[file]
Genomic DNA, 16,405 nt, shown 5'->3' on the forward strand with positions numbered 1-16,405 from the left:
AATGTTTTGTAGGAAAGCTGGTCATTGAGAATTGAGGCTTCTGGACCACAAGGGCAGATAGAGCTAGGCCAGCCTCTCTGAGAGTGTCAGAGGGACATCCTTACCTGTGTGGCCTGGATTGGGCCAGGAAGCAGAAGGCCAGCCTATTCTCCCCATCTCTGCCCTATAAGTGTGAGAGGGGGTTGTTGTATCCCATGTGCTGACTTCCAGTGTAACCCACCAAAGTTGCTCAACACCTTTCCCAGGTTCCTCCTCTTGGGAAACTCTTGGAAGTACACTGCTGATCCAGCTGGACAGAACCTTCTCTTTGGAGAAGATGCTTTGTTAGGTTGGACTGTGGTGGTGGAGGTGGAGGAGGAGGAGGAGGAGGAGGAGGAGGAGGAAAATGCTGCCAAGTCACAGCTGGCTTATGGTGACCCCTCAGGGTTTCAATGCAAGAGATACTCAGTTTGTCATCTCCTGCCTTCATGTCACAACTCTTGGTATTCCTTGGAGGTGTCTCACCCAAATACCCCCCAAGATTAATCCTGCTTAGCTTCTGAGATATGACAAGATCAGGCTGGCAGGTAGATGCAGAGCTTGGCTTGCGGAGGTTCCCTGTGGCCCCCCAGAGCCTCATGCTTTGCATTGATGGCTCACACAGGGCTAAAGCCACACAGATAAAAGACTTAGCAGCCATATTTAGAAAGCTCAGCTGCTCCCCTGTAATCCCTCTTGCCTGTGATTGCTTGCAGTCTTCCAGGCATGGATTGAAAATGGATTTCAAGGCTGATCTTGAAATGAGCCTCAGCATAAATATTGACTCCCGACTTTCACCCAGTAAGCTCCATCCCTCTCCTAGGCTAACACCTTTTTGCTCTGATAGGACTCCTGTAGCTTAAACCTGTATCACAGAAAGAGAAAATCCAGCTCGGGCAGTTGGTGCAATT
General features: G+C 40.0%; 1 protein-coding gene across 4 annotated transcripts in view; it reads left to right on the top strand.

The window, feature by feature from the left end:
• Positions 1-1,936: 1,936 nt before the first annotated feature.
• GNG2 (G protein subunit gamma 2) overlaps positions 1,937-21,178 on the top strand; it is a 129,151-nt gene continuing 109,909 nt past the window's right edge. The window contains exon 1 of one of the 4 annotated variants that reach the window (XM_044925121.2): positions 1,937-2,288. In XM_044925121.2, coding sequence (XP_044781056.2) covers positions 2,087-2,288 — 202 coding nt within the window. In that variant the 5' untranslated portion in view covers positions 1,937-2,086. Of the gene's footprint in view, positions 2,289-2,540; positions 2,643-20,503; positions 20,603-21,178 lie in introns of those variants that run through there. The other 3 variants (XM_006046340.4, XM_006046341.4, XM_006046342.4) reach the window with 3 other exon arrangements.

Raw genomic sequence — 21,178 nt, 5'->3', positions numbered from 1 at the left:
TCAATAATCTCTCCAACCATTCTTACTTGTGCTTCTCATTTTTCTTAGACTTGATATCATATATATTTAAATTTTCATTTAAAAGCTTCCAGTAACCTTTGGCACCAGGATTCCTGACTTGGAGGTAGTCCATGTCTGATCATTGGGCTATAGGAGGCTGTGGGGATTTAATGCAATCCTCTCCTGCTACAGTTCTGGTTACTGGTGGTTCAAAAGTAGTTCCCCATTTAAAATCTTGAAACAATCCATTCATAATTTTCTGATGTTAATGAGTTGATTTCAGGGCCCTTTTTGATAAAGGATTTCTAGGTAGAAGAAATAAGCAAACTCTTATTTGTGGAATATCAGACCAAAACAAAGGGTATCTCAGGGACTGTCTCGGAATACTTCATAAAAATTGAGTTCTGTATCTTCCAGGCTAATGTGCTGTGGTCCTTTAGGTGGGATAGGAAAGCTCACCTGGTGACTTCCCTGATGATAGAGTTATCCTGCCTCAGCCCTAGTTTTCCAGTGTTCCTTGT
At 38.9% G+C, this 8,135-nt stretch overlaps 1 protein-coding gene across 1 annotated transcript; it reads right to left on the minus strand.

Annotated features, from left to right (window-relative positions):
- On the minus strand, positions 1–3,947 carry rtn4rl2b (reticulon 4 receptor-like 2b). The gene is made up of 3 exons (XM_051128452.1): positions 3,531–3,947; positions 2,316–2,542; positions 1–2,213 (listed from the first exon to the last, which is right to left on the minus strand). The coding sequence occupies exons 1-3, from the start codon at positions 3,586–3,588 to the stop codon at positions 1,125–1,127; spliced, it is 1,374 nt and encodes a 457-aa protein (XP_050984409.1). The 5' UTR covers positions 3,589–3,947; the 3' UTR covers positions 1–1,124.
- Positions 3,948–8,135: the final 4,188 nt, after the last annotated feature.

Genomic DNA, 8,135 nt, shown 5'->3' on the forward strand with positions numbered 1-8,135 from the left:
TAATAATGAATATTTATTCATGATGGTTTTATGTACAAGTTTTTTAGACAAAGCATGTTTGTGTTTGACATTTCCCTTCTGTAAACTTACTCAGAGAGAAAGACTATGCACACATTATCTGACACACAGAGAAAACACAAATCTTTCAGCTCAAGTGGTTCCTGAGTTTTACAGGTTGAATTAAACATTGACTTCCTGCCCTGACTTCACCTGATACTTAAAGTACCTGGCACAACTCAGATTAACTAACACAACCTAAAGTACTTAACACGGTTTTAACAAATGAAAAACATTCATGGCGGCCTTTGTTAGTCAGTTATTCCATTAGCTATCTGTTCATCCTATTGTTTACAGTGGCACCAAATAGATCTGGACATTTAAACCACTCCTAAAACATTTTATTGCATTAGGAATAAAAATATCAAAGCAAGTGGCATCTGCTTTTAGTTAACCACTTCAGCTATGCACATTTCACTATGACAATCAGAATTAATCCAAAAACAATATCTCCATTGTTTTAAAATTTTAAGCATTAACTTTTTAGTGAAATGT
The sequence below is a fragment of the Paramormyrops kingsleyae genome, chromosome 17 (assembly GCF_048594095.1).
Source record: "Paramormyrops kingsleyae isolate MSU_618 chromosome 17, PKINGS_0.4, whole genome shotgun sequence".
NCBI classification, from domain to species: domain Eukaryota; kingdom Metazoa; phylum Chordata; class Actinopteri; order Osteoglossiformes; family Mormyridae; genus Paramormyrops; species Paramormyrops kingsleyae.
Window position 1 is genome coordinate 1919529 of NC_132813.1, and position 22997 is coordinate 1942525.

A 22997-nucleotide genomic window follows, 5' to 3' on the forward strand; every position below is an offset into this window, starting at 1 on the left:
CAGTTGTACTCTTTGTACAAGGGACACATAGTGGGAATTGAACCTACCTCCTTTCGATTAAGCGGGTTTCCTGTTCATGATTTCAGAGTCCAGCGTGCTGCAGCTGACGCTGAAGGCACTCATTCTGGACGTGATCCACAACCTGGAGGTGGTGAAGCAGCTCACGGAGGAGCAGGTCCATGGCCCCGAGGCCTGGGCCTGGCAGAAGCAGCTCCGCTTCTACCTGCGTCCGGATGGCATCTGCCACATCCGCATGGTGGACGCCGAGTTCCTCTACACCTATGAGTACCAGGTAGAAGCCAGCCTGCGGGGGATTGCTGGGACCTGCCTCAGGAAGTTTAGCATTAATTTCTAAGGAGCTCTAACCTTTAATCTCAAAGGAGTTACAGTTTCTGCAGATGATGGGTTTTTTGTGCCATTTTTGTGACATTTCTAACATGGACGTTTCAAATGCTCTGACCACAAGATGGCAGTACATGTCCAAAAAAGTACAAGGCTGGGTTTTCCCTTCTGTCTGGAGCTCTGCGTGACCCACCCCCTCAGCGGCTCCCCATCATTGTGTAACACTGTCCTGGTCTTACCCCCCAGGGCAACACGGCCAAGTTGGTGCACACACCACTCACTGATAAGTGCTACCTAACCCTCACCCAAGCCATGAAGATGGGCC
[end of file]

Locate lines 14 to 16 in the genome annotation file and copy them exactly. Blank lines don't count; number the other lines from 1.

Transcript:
TAATAATGAATATTTATTCATGATGGTTTTATGTACAAGTTTTTTAGACAAAGCATGTTTGTGTTTGACATTTCCCTTCTGTAAACTTACTCAGAGAGAAAGACTATGCACACATTATCTGACACACAGAGAAAACACAAATCTTTCAGCTCAAGTGGTTCCTGAGTTTTACAGGTTGAATTAAACATTGACTTCCTGCCCTGACTTCACCTGATACTTAAAGTACCTGGCACAACTCAGATTAACTAACACAACCTAAAGTACTTAACACGGTTTTAACAAATGAAAAACATTCATGGCGGCCTTTGTTAGTCAGTTATTCCATTAGCTATCTGTTCATCCTATTGTTTACAGTGGCACCAAATAGATCTGGACATTTAAACCACTCCTAAAACATTTTATTGCATTAGGAATAAAAATATCAAAGCAAGTGGCATCTGCTTTTAGTTAACCACTTCAGCTATGCACATTTCACTATGACAATCAGAATTAATCCAAAAACAATATCTCCATTGTTTTAAAATTTTAAGCATTAACTTTTTAGTGAAATGT
The sequence below is a fragment of the Paramormyrops kingsleyae genome, chromosome 17 (assembly GCF_048594095.1).
Source record: "Paramormyrops kingsleyae isolate MSU_618 chromosome 17, PKINGS_0.4, whole genome shotgun sequence".